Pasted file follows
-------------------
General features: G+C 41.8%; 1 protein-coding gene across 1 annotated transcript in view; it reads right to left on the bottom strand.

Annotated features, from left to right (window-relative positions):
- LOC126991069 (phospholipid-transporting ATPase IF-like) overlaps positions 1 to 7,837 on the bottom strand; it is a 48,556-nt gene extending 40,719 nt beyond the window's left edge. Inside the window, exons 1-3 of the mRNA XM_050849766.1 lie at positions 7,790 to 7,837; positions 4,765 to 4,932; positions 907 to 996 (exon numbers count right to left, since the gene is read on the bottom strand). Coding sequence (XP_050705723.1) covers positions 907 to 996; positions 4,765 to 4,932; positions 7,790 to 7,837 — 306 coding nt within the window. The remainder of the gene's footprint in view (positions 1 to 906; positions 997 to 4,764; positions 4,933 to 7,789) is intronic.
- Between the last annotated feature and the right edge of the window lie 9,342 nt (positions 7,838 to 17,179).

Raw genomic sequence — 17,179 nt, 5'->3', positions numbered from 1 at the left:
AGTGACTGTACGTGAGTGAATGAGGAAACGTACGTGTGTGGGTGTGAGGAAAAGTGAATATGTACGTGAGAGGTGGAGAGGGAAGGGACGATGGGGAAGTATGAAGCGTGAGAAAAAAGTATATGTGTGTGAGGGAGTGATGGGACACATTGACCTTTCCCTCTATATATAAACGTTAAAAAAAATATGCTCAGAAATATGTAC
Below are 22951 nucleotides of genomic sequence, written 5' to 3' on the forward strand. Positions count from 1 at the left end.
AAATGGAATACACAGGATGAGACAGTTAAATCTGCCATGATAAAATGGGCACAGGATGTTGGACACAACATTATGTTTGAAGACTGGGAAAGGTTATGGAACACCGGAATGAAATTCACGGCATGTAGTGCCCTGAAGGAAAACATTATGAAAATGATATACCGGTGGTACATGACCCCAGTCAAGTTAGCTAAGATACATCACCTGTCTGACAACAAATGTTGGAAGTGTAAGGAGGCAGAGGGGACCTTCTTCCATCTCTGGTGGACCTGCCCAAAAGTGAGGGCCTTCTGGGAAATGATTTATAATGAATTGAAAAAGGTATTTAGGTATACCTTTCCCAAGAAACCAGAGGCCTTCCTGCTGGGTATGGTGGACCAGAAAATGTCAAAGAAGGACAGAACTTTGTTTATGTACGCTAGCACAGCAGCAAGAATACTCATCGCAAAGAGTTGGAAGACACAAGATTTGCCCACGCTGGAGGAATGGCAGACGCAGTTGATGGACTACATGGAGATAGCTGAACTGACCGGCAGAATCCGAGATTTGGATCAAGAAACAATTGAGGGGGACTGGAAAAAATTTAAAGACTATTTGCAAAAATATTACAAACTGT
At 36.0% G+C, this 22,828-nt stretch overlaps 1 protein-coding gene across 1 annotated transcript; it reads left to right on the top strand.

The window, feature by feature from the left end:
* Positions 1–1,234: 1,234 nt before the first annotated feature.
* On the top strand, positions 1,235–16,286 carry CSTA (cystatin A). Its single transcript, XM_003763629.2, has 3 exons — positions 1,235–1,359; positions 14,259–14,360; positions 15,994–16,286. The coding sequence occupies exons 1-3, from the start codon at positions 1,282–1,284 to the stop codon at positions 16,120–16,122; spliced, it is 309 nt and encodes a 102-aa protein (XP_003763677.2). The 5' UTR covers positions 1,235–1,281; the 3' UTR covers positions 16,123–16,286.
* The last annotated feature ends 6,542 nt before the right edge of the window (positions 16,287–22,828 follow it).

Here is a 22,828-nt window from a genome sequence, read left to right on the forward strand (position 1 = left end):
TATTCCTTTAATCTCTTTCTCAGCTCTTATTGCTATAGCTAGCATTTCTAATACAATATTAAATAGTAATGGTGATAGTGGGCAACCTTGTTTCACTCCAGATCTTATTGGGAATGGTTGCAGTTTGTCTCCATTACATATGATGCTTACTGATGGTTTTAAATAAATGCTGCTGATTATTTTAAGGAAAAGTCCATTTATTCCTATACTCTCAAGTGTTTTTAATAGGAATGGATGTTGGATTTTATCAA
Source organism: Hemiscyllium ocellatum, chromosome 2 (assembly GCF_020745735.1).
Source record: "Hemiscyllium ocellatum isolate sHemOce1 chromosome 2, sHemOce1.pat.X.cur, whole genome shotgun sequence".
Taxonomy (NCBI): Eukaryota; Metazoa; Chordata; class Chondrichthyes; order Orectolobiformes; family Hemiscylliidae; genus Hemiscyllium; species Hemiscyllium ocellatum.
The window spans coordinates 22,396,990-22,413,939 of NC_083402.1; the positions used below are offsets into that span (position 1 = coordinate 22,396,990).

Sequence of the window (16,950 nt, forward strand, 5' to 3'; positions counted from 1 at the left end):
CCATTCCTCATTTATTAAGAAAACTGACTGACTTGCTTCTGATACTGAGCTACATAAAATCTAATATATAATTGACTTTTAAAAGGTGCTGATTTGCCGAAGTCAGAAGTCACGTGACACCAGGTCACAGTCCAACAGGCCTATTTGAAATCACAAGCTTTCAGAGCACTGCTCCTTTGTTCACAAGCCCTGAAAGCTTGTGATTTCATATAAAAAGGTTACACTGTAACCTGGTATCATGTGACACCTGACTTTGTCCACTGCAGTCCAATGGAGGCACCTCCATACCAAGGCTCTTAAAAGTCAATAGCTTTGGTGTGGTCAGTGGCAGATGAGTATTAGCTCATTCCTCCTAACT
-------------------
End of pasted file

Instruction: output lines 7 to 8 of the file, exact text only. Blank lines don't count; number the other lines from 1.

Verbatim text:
Below are 22951 nucleotides of genomic sequence, written 5' to 3' on the forward strand. Positions count from 1 at the left end.
AAATGGAATACACAGGATGAGACAGTTAAATCTGCCATGATAAAATGGGCACAGGATGTTGGACACAACATTATGTTTGAAGACTGGGAAAGGTTATGGAACACCGGAATGAAATTCACGGCATGTAGTGCCCTGAAGGAAAACATTATGAAAATGATATACCGGTGGTACATGACCCCAGTCAAGTTAGCTAAGATACATCACCTGTCTGACAACAAATGTTGGAAGTGTAAGGAGGCAGAGGGGACCTTCTTCCATCTCTGGTGGACCTGCCCAAAAGTGAGGGCCTTCTGGGAAATGATTTATAATGAATTGAAAAAGGTATTTAGGTATACCTTTCCCAAGAAACCAGAGGCCTTCCTGCTGGGTATGGTGGACCAGAAAATGTCAAAGAAGGACAGAACTTTGTTTATGTACGCTAGCACAGCAGCAAGAATACTCATCGCAAAGAGTTGGAAGACACAAGATTTGCCCACGCTGGAGGAATGGCAGACGCAGTTGATGGACTACATGGAGATAGCTGAACTGACCGGCAGAATCCGAGATTTGGATCAAGAAACAATTGAGGGGGACTGGAAAAAATTTAAAGACTATTTGCAAAAATATTACAAACTGT